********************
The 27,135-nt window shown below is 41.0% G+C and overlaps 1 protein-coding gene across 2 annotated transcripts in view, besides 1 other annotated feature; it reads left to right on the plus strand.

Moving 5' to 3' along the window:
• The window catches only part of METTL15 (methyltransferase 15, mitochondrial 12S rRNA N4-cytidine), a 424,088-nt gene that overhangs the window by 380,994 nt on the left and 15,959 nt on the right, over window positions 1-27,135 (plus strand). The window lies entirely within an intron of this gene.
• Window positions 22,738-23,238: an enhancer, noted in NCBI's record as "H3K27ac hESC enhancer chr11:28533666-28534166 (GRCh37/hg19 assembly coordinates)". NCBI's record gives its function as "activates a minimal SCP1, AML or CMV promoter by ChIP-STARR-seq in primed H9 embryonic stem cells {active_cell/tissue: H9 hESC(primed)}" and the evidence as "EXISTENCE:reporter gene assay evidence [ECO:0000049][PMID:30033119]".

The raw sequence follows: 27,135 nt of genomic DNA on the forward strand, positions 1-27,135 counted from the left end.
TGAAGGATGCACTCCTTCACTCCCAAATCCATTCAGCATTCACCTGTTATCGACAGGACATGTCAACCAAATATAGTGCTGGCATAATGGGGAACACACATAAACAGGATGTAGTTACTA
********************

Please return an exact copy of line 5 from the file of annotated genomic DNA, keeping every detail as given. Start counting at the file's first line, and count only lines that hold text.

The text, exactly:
The raw sequence follows: 27,135 nt of genomic DNA on the forward strand, positions 1-27,135 counted from the left end.